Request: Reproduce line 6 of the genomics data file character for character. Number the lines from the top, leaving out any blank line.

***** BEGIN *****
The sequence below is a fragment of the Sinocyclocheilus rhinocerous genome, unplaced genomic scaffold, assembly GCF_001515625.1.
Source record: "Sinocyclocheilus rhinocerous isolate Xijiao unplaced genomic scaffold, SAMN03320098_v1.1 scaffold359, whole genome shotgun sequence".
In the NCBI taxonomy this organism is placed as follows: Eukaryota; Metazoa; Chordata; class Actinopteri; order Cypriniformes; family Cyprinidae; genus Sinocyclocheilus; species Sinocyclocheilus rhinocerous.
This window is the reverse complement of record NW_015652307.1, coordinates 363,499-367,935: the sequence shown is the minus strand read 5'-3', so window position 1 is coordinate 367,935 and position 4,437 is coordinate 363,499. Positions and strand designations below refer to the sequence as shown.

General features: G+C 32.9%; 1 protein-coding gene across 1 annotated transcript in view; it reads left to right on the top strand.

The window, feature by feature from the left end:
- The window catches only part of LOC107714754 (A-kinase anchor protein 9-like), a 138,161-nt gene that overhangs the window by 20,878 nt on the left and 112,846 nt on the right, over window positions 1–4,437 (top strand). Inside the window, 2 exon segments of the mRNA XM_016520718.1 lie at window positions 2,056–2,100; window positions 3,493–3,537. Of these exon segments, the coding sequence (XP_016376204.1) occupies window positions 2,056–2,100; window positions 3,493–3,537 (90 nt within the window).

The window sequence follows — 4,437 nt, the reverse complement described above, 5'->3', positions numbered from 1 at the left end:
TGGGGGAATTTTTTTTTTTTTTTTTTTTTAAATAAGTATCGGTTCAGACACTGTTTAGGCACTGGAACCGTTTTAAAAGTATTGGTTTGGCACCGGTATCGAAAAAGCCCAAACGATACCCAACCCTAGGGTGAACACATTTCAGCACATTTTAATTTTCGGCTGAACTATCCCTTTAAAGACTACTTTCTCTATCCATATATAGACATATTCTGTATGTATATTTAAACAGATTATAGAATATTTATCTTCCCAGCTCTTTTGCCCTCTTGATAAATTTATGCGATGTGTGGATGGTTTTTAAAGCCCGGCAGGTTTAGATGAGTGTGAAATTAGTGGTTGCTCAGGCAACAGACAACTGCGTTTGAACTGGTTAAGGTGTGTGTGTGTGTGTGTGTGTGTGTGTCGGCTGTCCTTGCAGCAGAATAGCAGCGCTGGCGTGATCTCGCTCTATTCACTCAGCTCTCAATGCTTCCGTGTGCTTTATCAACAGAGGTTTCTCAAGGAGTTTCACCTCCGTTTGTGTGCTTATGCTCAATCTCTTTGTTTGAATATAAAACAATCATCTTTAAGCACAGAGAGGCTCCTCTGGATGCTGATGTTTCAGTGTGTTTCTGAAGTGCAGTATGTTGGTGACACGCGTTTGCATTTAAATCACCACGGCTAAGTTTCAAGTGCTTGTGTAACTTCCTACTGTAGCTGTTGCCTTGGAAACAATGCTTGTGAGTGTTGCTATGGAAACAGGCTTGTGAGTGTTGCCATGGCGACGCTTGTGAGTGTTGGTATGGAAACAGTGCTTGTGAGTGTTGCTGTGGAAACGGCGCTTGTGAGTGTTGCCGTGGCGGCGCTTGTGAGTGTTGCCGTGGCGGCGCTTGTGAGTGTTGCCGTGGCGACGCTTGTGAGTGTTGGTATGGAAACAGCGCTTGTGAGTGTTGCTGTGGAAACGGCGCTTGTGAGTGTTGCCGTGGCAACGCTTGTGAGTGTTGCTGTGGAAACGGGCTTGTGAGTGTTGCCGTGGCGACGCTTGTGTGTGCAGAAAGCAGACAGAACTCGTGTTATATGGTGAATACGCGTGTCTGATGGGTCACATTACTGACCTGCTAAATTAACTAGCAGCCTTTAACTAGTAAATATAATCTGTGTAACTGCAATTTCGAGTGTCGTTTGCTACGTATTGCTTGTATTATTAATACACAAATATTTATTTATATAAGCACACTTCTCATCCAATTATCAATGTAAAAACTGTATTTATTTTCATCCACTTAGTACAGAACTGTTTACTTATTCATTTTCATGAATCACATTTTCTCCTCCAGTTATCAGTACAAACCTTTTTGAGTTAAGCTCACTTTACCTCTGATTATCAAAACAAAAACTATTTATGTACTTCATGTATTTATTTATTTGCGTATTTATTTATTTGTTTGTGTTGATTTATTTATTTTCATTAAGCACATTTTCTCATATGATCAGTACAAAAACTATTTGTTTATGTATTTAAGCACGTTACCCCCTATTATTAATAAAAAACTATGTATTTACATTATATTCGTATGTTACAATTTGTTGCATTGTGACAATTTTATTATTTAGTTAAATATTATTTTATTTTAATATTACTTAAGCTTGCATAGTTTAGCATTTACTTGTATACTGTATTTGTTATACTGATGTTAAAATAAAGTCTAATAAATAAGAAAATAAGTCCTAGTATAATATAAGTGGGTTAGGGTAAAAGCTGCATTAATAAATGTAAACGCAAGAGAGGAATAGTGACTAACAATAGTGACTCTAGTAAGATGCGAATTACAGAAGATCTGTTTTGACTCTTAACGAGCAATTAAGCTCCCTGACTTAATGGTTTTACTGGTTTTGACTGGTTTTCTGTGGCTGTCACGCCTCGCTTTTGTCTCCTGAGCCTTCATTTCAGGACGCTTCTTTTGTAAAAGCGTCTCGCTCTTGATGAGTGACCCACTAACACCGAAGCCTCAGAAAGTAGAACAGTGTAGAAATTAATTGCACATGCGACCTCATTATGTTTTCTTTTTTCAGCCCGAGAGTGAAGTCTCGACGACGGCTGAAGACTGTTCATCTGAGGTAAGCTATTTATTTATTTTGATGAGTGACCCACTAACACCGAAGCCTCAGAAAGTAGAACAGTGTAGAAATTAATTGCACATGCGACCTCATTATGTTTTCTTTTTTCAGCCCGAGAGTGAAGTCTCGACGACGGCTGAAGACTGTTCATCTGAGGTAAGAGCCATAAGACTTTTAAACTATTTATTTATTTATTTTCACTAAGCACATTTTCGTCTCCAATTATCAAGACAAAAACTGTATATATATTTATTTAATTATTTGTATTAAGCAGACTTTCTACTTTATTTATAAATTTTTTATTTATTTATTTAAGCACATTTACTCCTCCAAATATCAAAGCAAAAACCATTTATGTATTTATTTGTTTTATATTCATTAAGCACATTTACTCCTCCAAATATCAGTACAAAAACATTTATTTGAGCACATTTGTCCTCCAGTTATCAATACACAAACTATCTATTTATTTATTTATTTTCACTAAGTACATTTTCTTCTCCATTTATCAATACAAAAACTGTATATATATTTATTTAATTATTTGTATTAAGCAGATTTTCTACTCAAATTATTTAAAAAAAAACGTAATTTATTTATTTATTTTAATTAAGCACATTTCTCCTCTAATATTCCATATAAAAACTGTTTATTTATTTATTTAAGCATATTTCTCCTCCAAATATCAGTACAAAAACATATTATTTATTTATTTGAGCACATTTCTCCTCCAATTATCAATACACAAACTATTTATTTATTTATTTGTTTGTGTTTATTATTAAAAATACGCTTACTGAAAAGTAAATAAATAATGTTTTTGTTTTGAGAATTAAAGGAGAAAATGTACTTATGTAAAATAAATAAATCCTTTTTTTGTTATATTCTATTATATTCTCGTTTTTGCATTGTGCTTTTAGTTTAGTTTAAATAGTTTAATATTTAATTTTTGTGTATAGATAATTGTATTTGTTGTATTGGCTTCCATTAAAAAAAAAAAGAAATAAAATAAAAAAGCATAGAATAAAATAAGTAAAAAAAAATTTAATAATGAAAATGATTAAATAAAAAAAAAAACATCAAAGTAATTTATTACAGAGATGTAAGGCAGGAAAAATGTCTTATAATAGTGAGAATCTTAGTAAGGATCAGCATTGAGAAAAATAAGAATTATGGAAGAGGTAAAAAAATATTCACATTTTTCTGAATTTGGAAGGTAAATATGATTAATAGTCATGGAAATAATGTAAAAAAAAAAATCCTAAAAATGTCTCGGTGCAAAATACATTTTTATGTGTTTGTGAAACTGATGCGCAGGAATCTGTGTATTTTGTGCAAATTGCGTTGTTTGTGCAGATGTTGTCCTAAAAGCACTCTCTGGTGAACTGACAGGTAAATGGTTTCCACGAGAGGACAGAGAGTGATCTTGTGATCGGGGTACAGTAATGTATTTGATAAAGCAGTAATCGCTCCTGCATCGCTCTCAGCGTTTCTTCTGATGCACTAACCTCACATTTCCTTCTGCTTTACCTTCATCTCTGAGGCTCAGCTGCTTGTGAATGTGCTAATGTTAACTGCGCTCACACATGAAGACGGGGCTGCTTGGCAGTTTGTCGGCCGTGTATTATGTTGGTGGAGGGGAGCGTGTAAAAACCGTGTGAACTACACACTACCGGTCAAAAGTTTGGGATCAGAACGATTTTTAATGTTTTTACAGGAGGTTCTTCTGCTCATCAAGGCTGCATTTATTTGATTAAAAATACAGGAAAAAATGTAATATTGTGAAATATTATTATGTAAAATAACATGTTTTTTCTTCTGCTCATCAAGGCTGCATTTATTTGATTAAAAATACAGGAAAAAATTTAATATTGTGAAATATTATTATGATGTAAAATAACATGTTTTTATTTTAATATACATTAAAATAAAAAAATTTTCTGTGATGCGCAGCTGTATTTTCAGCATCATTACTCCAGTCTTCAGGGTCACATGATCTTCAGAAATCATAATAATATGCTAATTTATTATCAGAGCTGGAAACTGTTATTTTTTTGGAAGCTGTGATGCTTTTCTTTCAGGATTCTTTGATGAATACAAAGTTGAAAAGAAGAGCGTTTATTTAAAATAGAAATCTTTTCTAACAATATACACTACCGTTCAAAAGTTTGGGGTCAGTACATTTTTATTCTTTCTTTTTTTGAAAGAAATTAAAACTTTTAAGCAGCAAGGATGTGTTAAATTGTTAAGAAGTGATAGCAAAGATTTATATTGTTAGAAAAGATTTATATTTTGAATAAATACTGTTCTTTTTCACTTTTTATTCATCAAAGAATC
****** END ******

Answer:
The window, feature by feature from the left end: